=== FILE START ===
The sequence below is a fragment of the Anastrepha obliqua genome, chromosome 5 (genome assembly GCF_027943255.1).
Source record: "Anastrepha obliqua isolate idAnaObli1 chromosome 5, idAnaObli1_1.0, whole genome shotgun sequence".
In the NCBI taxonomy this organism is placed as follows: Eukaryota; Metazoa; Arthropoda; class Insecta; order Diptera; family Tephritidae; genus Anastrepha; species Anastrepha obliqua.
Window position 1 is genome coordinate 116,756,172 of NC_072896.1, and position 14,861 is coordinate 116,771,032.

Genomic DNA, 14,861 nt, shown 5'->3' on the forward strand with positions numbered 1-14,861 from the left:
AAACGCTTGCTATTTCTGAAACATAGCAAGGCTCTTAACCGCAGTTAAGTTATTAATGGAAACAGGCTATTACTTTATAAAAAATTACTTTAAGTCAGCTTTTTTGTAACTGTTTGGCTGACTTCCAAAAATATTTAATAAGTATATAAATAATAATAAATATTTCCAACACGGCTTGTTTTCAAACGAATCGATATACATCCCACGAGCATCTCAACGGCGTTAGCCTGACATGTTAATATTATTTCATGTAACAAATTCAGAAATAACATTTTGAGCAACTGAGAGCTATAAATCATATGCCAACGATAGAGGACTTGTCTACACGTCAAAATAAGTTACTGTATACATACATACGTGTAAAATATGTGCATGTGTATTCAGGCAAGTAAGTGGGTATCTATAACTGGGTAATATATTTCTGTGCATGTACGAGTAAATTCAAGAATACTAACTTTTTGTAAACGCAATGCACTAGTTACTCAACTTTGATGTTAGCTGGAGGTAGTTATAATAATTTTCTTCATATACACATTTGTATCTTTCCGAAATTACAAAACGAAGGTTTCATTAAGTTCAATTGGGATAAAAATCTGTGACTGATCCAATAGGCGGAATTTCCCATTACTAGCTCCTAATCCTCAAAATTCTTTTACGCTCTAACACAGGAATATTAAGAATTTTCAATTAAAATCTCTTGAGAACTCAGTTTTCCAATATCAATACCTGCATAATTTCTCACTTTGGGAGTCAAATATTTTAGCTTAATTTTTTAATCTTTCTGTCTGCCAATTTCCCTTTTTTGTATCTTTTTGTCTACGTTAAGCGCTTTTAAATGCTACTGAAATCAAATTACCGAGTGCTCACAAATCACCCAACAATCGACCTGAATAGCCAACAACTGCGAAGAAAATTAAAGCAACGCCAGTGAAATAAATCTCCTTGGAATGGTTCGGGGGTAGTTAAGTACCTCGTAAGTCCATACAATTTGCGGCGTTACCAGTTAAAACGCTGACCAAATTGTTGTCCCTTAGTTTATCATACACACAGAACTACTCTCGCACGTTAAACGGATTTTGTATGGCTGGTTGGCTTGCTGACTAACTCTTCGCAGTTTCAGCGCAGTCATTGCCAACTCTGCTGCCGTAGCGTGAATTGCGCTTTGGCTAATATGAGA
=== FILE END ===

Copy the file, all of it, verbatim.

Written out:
The sequence below is a fragment of the Anastrepha obliqua genome, chromosome 5 (genome assembly GCF_027943255.1).
Source record: "Anastrepha obliqua isolate idAnaObli1 chromosome 5, idAnaObli1_1.0, whole genome shotgun sequence".
In the NCBI taxonomy this organism is placed as follows: Eukaryota; Metazoa; Arthropoda; class Insecta; order Diptera; family Tephritidae; genus Anastrepha; species Anastrepha obliqua.
Window position 1 is genome coordinate 116,756,172 of NC_072896.1, and position 14,861 is coordinate 116,771,032.

Genomic DNA, 14,861 nt, shown 5'->3' on the forward strand with positions numbered 1-14,861 from the left:
AAACGCTTGCTATTTCTGAAACATAGCAAGGCTCTTAACCGCAGTTAAGTTATTAATGGAAACAGGCTATTACTTTATAAAAAATTACTTTAAGTCAGCTTTTTTGTAACTGTTTGGCTGACTTCCAAAAATATTTAATAAGTATATAAATAATAATAAATATTTCCAACACGGCTTGTTTTCAAACGAATCGATATACATCCCACGAGCATCTCAACGGCGTTAGCCTGACATGTTAATATTATTTCATGTAACAAATTCAGAAATAACATTTTGAGCAACTGAGAGCTATAAATCATATGCCAACGATAGAGGACTTGTCTACACGTCAAAATAAGTTACTGTATACATACATACGTGTAAAATATGTGCATGTGTATTCAGGCAAGTAAGTGGGTATCTATAACTGGGTAATATATTTCTGTGCATGTACGAGTAAATTCAAGAATACTAACTTTTTGTAAACGCAATGCACTAGTTACTCAACTTTGATGTTAGCTGGAGGTAGTTATAATAATTTTCTTCATATACACATTTGTATCTTTCCGAAATTACAAAACGAAGGTTTCATTAAGTTCAATTGGGATAAAAATCTGTGACTGATCCAATAGGCGGAATTTCCCATTACTAGCTCCTAATCCTCAAAATTCTTTTACGCTCTAACACAGGAATATTAAGAATTTTCAATTAAAATCTCTTGAGAACTCAGTTTTCCAATATCAATACCTGCATAATTTCTCACTTTGGGAGTCAAATATTTTAGCTTAATTTTTTAATCTTTCTGTCTGCCAATTTCCCTTTTTTGTATCTTTTTGTCTACGTTAAGCGCTTTTAAATGCTACTGAAATCAAATTACCGAGTGCTCACAAATCACCCAACAATCGACCTGAATAGCCAACAACTGCGAAGAAAATTAAAGCAACGCCAGTGAAATAAATCTCCTTGGAATGGTTCGGGGGTAGTTAAGTACCTCGTAAGTCCATACAATTTGCGGCGTTACCAGTTAAAACGCTGACCAAATTGTTGTCCCTTAGTTTATCATACACACAGAACTACTCTCGCACGTTAAACGGATTTTGTATGGCTGGTTGGCTTGCTGACTAACTCTTCGCAGTTTCAGCGCAGTCATTGCCAACTCTGCTGCCGTAGCGTGAATTGCGCTTTGGCTAATATGAGA